6. Could work to some extent but how can it help? Well, it might be advantageous to those who accept the Bristol Pound if people buy more at their places. But there both pounds trading at par there is no reason to do it. Some time ago we discussed a local currency used in some brazilian town, but in that case prices in local currency had a 10% discount. It is not clear why they didn’t lower their prices by 10% in real either.

  7. Although I spotted it’s one step on from the Totnes/Lewis pounds, wouldn’t it be worth engaging the journalist and the scheme director to educate them?

    On another note it’s quite a shame Alex Salmond doesn’t realise that Scottish Independence should mean monetary sovereignty rather than a currency union without the political one.

  8. I see exactly one reason that people might actually trade in pounds for Bristol pounds: local vendors could offer discounts or other perks if you pay in Bristol pounds as a form of price discrimination. It would be sort of like coupons or student discounts–you can give a discount to cheap or poor locals willing to put in the effort to use the local money, while charging extra to tourists and locals who are lazy/busy/rich enough to only use regular pounds.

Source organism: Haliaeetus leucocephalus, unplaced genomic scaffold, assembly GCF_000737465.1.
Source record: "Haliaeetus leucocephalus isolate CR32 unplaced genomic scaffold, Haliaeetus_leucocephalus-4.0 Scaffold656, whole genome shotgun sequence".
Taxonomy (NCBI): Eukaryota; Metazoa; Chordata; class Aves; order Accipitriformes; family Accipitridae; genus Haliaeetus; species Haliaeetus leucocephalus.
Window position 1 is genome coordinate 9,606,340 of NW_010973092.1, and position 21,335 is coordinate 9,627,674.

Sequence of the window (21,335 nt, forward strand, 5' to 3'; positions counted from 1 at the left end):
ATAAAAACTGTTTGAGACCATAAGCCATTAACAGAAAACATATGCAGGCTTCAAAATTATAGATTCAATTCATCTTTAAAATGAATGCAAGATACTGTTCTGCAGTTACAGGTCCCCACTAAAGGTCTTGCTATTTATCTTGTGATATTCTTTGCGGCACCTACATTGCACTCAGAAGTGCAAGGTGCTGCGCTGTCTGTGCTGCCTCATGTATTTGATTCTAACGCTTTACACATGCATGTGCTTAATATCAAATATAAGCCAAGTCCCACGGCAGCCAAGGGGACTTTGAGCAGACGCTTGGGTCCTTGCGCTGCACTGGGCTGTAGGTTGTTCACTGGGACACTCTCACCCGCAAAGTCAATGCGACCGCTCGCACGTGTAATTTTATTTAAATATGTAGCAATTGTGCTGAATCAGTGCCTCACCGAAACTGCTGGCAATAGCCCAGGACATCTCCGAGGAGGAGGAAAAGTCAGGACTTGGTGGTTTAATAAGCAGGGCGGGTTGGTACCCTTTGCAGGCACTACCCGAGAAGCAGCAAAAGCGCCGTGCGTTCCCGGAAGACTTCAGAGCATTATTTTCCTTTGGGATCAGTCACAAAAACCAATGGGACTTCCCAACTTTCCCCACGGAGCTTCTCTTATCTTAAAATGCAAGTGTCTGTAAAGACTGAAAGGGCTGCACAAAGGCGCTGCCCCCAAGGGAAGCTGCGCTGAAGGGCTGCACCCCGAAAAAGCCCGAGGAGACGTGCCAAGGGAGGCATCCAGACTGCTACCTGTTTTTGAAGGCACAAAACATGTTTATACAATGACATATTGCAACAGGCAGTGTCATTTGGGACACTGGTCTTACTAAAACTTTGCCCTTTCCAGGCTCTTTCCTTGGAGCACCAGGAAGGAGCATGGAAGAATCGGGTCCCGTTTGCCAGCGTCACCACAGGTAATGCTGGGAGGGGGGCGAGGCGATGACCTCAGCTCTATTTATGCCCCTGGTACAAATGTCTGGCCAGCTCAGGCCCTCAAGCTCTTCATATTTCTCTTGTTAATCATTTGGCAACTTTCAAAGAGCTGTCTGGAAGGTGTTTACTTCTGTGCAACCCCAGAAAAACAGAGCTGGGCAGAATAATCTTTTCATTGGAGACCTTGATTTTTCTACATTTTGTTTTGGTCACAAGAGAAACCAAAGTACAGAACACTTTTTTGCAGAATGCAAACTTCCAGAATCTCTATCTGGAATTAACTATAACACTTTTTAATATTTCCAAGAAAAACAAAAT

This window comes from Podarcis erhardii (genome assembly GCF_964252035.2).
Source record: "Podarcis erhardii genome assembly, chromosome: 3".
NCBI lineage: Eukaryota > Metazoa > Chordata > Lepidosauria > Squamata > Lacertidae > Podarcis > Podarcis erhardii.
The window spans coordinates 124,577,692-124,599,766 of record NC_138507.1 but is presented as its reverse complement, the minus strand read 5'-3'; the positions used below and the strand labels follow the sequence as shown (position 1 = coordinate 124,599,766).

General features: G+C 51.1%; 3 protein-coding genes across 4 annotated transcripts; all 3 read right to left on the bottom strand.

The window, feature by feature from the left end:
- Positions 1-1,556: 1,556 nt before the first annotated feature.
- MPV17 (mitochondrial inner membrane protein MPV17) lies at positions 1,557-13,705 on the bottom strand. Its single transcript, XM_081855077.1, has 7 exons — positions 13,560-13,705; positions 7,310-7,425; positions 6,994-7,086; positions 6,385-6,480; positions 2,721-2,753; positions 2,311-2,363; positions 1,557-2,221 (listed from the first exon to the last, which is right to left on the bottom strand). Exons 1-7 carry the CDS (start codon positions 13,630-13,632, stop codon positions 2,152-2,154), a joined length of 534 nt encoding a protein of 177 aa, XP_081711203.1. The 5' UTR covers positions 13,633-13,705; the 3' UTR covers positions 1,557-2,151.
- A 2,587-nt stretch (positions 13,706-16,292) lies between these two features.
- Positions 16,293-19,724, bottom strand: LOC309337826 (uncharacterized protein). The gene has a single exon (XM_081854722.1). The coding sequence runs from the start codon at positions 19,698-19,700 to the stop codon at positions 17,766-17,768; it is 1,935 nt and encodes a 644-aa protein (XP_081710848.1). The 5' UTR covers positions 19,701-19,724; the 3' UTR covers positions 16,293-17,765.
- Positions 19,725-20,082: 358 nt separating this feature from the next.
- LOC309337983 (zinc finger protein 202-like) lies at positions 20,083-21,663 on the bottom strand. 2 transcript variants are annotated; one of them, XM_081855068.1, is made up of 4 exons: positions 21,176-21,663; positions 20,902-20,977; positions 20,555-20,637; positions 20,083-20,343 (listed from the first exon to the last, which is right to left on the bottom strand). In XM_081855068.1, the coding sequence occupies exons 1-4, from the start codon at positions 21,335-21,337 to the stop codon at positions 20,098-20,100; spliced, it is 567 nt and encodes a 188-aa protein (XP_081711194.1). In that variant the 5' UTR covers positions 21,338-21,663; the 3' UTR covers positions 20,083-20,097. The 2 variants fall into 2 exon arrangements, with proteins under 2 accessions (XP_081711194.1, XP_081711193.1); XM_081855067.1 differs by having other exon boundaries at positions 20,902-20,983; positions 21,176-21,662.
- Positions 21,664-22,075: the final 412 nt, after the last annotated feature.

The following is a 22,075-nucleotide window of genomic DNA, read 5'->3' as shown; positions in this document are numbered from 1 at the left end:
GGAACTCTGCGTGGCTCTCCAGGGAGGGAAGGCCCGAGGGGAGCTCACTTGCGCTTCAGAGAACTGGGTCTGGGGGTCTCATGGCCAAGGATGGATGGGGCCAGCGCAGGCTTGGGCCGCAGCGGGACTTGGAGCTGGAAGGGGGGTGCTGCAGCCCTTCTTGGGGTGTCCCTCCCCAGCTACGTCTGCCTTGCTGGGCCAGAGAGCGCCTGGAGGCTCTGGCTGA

If a lot of stores do this, then the bargain hunters might get it into their heads that using Bristol pounds gets you a better deal, and only a sucker would pay in regular pounds. Then they spurn any store that doesn’t accept Bristol pounds (and with a discount), because the place must be a rip-off. That would tend to push them away from chain stores, unless the chain stores decide to get in on the game.

    As for taxes: If the Bristol pound were floating, then the fact that taxes are payable in Bristol pounds would help a lot in making people willing to use it. However, the peg accomplishes all of that and more, so the tax issue is really irrelevant. In fact I doubt many businesses will pay for anything in Bristol pounds. Instead they will exchange them at the credit union and pay taxes with regular pounds.

    1. @Chaz,

      no one else has said the obvious, so here it is:
      “it allows the local govt. to issue first, then collect taxes”

      🙂 [don’t know WHERE that came from! must have been subliminal]

  9. Man I <3 this! But from reading the comments, it's obvious it's not exactly a chartalist dream come true … yet. And there is little hope that the supply of BrP's will be allowed to grow endogenously (unrestricted) – the chancellor of the exchequer will not be "down with that". However, what is there was limited ability to do so, by say… creating a localised JG?!! Bristol would only issue BrP's to people in the JG. Such people can only spend BrP's in Bristol anyway. Perhaps, you may want to pay them via a restricted account from the Credit Union which mandates that perhaps only half of their wage amount is immediately convertible to regular pound sterling. I'd love to see some caveat that allows Bristol to actually truly create money through issuance. Great initiative. Thanks for sharing!!!